What Peter would come to realize is what Jonah had to learn: God doesn’t see people the way we do. To Jonah, Nineveh deserves wrath, not mercy. To Peter, the lesson of the animals will play out as an invitation to the Gentile house of Cornelius where Peter will share the gospel and watch in awe, as the Holy Spirit moves through the unclean as easily as he had moved through Christ’s own at Pentecost. At Joppa, both men are faced with a decision, and both land in a similar place: “No thanks God, I’d rather not.” 

To be fair, Peter does treat Joppa a little differently than does Jonah. Peter at least takes God up on the challenge, accepting the invitation to the house of a Gentile. Perhaps he is curious, or maybe clueless, but in any case, he goes. No whale is necessary for Peter. However, the beauty of the comparison of Jonah and Peter is that in some odd way, Peter has already had his whale, and what we see in his Joppa experience is the best possible outcome for all of us who are confronted with a challenge to our sensibilities and sensitivities. If we have learned a lesson somewhere in our past, we just might be valuable to the Cornelius’s of the present.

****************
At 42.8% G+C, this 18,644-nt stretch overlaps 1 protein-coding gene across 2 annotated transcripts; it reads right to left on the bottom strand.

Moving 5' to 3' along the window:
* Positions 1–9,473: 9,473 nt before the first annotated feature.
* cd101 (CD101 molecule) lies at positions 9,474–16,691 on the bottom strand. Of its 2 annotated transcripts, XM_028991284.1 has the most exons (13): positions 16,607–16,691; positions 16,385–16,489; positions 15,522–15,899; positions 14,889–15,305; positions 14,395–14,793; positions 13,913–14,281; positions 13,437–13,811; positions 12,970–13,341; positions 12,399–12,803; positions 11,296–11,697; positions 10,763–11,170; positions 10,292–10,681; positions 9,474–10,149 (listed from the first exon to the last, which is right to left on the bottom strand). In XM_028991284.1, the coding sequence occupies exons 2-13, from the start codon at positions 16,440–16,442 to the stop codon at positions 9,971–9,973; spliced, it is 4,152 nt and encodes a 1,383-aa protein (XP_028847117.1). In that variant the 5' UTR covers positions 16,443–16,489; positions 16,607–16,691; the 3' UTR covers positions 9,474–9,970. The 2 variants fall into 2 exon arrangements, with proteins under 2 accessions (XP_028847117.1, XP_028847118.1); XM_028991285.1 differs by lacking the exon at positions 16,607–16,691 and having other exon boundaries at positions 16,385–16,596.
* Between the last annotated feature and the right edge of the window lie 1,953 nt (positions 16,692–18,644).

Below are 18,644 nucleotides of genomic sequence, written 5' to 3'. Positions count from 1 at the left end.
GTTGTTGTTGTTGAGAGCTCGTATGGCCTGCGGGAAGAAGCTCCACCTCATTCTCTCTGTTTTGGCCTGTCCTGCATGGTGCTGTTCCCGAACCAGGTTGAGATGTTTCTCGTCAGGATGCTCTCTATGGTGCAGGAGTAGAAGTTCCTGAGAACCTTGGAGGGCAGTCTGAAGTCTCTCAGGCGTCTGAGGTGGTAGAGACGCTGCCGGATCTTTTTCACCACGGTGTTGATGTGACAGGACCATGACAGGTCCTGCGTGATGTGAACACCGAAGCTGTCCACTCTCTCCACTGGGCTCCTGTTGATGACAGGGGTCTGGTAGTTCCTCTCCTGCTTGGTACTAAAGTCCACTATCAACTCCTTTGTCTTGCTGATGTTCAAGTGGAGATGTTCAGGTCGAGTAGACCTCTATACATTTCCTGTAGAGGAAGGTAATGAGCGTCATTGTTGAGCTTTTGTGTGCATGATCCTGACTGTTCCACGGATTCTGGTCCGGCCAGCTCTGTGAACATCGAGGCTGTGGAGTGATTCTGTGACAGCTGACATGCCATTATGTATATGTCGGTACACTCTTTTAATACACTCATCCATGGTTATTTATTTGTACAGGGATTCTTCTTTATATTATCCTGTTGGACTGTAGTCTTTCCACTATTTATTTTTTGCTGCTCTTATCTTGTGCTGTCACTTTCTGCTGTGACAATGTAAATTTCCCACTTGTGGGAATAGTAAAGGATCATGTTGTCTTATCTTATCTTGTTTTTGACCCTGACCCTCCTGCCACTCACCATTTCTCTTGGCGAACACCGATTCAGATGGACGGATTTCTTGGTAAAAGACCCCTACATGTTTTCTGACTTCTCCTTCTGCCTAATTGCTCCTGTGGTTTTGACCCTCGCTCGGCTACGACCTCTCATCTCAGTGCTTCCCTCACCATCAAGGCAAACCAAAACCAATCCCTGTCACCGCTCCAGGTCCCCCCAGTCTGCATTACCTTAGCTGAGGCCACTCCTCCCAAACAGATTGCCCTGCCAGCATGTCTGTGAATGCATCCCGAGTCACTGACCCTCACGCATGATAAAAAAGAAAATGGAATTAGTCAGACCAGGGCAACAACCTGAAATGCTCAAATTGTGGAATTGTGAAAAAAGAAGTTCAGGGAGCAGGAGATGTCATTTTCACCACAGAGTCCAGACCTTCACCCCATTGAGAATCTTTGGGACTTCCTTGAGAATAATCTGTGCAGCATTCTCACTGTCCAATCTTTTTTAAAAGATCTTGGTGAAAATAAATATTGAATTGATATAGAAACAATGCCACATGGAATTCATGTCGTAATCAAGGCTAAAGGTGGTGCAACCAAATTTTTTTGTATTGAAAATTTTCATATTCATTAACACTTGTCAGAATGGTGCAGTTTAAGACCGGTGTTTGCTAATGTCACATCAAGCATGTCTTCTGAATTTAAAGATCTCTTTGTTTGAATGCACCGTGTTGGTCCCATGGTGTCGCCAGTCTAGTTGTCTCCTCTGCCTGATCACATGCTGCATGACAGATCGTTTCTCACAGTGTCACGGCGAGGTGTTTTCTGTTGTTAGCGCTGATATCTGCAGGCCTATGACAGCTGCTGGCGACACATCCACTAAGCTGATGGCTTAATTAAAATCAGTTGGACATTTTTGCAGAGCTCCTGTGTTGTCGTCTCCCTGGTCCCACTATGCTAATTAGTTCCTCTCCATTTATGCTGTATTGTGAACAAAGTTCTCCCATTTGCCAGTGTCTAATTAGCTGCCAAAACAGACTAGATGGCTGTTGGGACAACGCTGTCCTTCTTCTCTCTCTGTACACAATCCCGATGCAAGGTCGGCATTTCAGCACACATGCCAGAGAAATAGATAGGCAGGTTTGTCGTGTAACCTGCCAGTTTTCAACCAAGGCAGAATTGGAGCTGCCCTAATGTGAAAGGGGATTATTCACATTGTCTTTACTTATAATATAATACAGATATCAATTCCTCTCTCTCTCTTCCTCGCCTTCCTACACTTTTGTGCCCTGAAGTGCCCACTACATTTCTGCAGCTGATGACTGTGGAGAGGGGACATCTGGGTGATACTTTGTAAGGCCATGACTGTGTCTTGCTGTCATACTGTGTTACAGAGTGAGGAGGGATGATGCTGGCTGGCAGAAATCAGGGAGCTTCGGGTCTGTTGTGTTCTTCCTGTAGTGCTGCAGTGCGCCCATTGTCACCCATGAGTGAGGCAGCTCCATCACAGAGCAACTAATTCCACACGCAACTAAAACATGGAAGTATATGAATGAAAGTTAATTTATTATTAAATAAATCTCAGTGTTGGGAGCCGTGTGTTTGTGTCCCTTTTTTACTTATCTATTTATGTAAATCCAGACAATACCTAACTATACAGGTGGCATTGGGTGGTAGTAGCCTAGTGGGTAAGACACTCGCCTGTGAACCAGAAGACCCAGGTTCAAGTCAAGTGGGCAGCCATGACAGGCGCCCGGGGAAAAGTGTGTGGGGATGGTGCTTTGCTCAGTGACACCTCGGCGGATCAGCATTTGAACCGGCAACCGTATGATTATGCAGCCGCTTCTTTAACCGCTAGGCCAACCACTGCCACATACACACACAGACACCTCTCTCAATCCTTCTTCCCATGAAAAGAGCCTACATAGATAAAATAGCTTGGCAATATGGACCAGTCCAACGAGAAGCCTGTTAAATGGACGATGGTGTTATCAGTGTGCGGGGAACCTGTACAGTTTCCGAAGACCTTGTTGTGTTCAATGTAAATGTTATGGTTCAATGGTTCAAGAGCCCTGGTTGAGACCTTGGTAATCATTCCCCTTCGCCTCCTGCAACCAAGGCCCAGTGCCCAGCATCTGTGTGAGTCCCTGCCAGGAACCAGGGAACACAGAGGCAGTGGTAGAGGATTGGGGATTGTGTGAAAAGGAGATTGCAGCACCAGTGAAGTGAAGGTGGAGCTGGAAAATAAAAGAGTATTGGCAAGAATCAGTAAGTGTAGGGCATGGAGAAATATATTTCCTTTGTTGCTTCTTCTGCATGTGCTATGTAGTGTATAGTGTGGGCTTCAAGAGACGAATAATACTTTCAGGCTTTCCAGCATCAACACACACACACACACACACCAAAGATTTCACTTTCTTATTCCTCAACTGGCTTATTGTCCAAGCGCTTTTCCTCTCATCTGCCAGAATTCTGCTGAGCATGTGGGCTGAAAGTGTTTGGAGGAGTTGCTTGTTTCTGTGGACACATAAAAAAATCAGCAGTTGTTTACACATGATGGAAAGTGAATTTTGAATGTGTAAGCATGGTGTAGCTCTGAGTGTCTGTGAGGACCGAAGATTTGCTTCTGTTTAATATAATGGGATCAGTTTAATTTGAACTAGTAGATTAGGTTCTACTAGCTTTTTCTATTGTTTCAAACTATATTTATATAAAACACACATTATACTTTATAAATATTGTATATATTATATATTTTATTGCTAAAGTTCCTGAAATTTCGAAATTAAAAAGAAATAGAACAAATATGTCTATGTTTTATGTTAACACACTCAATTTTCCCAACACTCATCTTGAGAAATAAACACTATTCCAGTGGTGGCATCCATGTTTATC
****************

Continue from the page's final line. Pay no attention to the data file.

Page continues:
Peter didn’t have a literal whale, but he had a whale of a moment. It was Peter that was so sure he would not deny the Lord that he challenged Jesus. “If you are going to die, so am I.” Somewhere in the distance, you can hear the rooster.